Wish List: Gifts for Living
The Huge Drop in Soda Saes is a Big Boost for Public Health Sales of ull-calorie soda are down 25% over the past 20 years.
Why Uganda Is the World’s Most Entrepreneurial Nation Getting back to the basics of small business hustle
The Casualties of Gun Deaths and Terrorism Visualized It’s time to do something It’s time to do something
Who Likes Heavy Metal? Sharks, That’s Who It seems that nature’s most feared predators often mistake the vibrations in music for struggling fish, rockin out with their…uh…dorsal fin out.
Congress Quietly Barred a Government Agency From Studying Gun Violence Three Months Ago The CDC hasn’t been allowed to seriously study the causes of gun violence since 1996.
Why the Planned Parenthood Fight Won’t Go Away Depending on which side you fall, the organization represents the best or worst of us as Americans.
Stock up your home to help save the world (with a sodamaker that stops 2,000 plastic bottles from hitting the landfill)—and dinner (with a pairing box of choice recipes, ingredients, and LPs to help you switch up your regular macaroni-and-George Michael routine). Then check out GOOD's Holiday Wish List for more ideas on gifts for working, going, wearing, and playing.
Snacks and jams. Turntable Kitchen. $27.12 per month
Change up your dinnertime routine with a monthly curated box of LPs, recipes, and select dry ingredients shipped straight to your kitchen. The first Turntable Kitchen box, shipped in October, included a 7 inch from Dayton garage band Motel Beds, a sack of barley flour, and recipes for rosemary-basted eggs, maple and black pepper bacon, and beer and barley pancakes.
Photos without the frame. Plywerk. $14-$300
Preserve your photog friends' greatest shots—and the environment—with Plywork's sustainably-harvested maple and bamboo photo mounting.
Mind-blown clock. Studio VE. $48
Most clocks are designed to help you stay on time; Studio VE's Euclidean timepiece prompts you to move through it. Watch the hours expand and recoil on your living room wall with a clock that encourages "a new reading of time."
Art for everybody print. 20 x 200. $50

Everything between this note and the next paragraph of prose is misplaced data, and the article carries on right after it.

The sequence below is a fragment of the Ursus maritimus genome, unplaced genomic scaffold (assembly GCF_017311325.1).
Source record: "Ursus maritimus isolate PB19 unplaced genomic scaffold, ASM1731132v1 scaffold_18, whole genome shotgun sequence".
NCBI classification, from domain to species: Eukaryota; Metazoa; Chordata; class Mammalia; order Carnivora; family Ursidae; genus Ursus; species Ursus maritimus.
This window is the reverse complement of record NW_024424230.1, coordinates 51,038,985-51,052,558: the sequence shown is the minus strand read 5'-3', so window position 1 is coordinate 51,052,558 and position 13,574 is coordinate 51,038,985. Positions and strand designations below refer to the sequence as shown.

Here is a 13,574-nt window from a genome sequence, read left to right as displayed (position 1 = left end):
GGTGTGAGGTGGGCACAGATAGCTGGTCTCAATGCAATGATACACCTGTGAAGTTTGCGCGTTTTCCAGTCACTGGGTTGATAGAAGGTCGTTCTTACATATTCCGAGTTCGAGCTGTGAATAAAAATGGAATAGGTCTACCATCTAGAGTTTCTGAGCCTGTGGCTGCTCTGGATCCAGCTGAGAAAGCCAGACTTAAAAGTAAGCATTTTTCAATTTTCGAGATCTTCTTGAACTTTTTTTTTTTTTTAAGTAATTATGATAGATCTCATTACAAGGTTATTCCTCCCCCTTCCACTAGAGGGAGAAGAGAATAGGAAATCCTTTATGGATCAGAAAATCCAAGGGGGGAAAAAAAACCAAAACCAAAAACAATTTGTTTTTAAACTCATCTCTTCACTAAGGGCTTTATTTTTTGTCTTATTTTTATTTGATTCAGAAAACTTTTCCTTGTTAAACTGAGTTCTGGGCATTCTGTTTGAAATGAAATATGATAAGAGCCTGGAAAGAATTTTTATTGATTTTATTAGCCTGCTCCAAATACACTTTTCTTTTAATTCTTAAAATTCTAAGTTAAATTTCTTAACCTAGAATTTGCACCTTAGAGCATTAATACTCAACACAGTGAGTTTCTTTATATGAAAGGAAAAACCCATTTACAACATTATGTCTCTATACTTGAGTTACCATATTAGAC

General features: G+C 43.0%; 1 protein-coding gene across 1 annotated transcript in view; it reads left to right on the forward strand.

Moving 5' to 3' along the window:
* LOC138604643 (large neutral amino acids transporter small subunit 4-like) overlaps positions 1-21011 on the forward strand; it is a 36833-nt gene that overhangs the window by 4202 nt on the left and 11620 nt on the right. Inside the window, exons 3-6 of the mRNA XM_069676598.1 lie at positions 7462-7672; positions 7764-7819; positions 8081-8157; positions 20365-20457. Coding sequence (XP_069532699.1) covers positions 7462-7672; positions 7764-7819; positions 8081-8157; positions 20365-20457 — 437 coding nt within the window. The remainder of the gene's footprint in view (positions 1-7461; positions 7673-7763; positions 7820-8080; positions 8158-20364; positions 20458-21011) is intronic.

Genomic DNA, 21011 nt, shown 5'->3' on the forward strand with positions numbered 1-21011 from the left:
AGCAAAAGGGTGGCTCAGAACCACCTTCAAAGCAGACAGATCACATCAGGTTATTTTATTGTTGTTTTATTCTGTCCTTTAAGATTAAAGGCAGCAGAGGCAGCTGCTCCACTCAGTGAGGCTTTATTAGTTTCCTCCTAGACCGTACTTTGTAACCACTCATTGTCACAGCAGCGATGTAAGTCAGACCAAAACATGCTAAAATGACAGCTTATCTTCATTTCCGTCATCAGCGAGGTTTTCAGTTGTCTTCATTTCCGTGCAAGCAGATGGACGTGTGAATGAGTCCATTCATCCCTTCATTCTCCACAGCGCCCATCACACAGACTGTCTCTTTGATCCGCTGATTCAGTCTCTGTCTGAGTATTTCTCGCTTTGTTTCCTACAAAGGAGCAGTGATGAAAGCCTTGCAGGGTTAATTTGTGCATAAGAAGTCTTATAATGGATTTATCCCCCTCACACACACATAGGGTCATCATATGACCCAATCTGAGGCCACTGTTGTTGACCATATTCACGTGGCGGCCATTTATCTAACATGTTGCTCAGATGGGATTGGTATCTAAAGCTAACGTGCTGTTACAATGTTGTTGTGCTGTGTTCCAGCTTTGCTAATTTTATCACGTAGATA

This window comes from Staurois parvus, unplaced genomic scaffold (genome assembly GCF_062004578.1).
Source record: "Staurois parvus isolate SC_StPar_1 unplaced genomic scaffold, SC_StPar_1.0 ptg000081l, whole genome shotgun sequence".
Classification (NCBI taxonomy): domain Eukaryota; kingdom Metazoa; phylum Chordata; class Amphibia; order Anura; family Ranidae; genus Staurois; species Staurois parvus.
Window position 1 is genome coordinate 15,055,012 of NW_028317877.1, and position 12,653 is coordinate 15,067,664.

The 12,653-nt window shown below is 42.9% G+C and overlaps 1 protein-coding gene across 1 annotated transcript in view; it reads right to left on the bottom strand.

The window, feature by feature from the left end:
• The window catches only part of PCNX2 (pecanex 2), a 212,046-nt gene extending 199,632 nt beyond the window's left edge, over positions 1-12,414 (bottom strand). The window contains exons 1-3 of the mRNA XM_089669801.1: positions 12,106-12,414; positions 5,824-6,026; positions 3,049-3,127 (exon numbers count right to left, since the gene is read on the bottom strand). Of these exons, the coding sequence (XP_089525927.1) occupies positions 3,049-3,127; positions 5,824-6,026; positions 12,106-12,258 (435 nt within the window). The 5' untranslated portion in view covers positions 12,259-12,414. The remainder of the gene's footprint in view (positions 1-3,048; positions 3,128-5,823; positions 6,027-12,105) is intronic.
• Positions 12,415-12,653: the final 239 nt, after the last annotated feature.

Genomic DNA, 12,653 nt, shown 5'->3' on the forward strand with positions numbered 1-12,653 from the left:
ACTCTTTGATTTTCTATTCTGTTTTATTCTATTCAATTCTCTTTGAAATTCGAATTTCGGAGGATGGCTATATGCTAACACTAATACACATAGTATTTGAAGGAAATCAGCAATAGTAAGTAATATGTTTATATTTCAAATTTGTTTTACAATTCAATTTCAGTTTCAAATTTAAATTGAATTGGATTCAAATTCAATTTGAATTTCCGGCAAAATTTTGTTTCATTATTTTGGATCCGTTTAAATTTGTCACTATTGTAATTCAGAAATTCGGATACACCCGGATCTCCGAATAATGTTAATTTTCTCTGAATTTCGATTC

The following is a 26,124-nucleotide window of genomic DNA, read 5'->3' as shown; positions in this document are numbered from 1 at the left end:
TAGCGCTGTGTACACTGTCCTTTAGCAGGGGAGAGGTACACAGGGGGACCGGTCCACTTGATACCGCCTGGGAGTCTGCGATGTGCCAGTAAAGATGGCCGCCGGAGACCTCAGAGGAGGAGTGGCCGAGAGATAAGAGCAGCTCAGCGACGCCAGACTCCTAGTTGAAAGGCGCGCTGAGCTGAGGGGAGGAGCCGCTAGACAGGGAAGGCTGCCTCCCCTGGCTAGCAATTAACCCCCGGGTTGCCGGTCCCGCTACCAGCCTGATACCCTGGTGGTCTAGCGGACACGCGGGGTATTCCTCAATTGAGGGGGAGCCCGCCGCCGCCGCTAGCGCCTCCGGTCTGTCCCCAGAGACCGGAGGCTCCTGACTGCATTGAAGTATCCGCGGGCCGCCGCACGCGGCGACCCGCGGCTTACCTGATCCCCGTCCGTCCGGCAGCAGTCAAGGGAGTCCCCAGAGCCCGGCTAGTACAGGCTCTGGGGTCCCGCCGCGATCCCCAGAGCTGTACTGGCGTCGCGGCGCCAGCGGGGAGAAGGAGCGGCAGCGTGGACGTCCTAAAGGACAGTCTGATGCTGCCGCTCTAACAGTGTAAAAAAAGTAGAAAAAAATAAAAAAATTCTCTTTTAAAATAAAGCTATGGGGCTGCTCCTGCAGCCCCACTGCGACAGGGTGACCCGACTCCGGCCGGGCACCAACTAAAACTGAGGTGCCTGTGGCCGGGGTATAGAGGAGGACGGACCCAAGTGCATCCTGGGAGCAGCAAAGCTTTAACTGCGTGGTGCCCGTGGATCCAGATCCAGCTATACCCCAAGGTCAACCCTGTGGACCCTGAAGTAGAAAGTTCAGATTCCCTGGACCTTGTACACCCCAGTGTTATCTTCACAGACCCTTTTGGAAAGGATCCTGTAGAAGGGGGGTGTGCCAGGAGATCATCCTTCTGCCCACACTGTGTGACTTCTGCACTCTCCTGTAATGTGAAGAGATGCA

Lawrence Weiner brings his conceptual typographic work down to our level with a limited edition print for 20 x 200 that start at 50 bucks.
Utility shower curtain. Wintercheck Factory. $40
Consolidate your cleansing process with this Brooklyn-made all-in-one shower curtain, complete with self-draining internal pockets, loops for a toothbrush and razor, hooks for towel and washcloth, and a built-in liner.
Repurposed glass glasses. Beldi. $5 and up
Glasses from glass: So crazy it just might work. Toast to sustainable design with Beldi's hand-blown recycled glass glasses that don't look recycled.
Stiff drink whiskey stones. Teroforma. $20
Save your whiskey from the corrupting powers of dilution! A modern reboot of the Scandinavian habit of keeping drinks literally "on the rocks," each set of nine freezable Vermont soapstone cubes makes for three cool, stiff drinks.
A crock pot not for cooking. Le Creuset. $19.95
This utensil-wrangling crock pot is too pretty to put over a flame—instead, round up your kitchen's loose ends and let them sit in Le Creuset's bright cobalt pot indefinitely.
Soda from scratch. Sodastream. $50 and up
Class up your tap water with Sodastream's under-30-seconds at-home fizzing process, and join a community of at-home sodamakers who are collectively saving 16 bottles of trash a second.
A cookbook for a home on the range. Indiebound. $29.99
Bring the range to your stovetop with Lisa Fain's collection of dishes inspired by the six flags over Texas (think chili gravy cheese enchiladas and coffee-chipotle brisket). Buy it through indiebound, and your Lone Star cravings can help fund the local independent bookstore closest to your kitchen.